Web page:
A little more than 100 days and counting…my new cookbook called American Cake will emerge from the oven!
Cakes have been my passion, obsession, and occupation. I have enjoyed a celebratory, eyes-wide-open life marked by cake, candles, and good times spent with family and friends. Which is why I wrote American Cake, to show how cake has always been part of the American story. I share the deep and real stories and authentic recipes behind our country’s classic – as well as lesser-known – cakes, from past to present.
It was a sweet experience… to pardon the pun. And had I known American history would have something to do with my career, I might have paid better attention in high school history class! But thankfully, we get second chances and mine was a fascinating project to uncover the who, what, where, why, and how behind cake in our great land.
Our country is blessed with the contributions from all the people who have lived here and left their marks on its cuisine. And if you didn’t know that from history class or personal family experiences, do the research on American cake and you will find we would be nothing without the German Blitz Torte, the Swedish cardamom coffee cake, the French style of King Cake of New Orleans, and many more unknown cakes to this Southern girl born and raised in Nashville.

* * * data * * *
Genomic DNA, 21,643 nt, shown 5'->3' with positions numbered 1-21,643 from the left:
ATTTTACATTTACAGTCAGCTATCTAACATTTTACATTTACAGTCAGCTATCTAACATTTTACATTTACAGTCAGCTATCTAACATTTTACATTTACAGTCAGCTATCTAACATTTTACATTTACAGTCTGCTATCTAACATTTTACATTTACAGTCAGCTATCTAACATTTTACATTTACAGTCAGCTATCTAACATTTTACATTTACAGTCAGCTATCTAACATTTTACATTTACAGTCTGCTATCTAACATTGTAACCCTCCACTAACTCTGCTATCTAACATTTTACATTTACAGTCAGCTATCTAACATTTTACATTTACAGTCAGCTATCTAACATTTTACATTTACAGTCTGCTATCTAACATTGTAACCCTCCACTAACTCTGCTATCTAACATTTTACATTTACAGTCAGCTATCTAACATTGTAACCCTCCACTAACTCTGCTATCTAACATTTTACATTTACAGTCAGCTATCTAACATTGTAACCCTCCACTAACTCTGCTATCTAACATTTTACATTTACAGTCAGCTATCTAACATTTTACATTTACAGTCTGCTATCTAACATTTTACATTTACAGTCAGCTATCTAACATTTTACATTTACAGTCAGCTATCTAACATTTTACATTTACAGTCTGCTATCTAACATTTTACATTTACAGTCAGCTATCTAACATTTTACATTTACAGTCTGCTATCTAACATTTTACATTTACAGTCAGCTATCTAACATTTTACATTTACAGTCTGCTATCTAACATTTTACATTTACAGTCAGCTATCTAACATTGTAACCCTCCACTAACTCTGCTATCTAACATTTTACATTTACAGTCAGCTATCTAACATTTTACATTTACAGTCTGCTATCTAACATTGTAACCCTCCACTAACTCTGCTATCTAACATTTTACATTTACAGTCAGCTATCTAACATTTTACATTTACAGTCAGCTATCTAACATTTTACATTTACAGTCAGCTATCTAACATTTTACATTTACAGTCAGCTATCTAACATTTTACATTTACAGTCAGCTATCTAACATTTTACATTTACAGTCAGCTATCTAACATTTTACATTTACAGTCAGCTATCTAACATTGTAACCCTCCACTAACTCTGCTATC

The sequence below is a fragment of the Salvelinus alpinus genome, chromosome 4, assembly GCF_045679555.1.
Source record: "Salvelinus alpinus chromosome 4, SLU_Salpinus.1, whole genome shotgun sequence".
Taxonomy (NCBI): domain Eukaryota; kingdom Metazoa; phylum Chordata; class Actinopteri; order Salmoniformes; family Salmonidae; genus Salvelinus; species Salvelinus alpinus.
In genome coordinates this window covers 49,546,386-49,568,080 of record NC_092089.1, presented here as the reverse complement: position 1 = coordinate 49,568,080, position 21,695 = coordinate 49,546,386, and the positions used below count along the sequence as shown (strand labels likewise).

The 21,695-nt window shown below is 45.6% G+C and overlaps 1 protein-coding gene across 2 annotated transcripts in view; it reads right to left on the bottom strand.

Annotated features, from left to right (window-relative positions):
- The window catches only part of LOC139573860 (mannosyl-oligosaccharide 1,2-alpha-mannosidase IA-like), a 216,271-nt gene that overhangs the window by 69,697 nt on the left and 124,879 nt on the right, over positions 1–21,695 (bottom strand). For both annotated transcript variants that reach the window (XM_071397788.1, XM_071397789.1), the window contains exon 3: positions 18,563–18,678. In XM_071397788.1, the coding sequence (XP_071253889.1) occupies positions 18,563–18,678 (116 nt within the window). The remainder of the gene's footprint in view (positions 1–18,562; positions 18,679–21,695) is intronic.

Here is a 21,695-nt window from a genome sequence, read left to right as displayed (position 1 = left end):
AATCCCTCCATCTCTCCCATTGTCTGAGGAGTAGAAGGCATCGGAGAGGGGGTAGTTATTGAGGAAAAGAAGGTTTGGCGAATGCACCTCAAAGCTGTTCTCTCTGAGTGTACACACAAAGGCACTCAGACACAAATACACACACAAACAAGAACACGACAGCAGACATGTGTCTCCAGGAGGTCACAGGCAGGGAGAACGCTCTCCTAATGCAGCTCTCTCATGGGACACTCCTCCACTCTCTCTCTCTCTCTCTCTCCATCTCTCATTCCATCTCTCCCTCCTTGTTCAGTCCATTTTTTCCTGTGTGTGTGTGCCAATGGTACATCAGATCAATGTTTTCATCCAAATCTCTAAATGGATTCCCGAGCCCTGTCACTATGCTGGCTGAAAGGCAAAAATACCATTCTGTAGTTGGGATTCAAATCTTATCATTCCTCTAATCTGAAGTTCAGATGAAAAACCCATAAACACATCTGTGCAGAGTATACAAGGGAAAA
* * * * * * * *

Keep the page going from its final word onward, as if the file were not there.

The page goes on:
Sure, I had baked a Lane Cake, Lady Baltimore, and Japanese Fruitcake. These were mainstays when I took my first job as food writer of the Atlanta Journal. I also knew the classic pound, coconut layer, Appalachian Stack Cake, Huguenot Torte, and the Coca-Cola Cake.
But I did not know cakes from other regions – how a chocolate cake from Los Alamos, NM, for example, fed the souls of the men who created the atom bomb. Or the Pink Champagne cake, beloved in California, or the spice and cane syrup cakes of Louisiana, the fig cakes from Ocracoke Island, the Wellesley Fudge Cake and Mother Ann’s peach cake of New England. I didn’t know how the Wacky Cake, Fruit Cocktail Cake, and Tunnel of Fudge Cake came into our lexicon. I didn’t know how hard it was to bake a cake during the Depression, nor did I know how sweet victory cake tasted after the end of World War II.
“The recipe for American cake looks something like this – one part technique and history from a homeland, one part available ingredients, and one part American spirit.”
– Anne Byrn, American Cake
What I learned from this book is that no matter the place or time in American history, people baked cakes to share with those they loved. They baked to celebrate and commemorate holidays as well as individuals. And ironically, some of our more modern cakes have a lot in common with our earliest American cakes. They are less sweet, smaller, and they contain organic wheat and often cornmeal.
And while I share the history of cake mix and how it helped create a new definition of post-war American cake, the recipes in this book are from-scratch. Many are one-bowl easy, like the Lazy Daisy Cake and Mary Ball Washington’s Gingerbread. Others are for layer cakes, Bundts, sheet cakes, and of course, the American brownie. I hope you enjoy the stories in the book, bake the recipes, and learn about our country through cake. This might be the sweetest news to be shared this election year. So, sift the flour and set the oven, the story of American cake begins.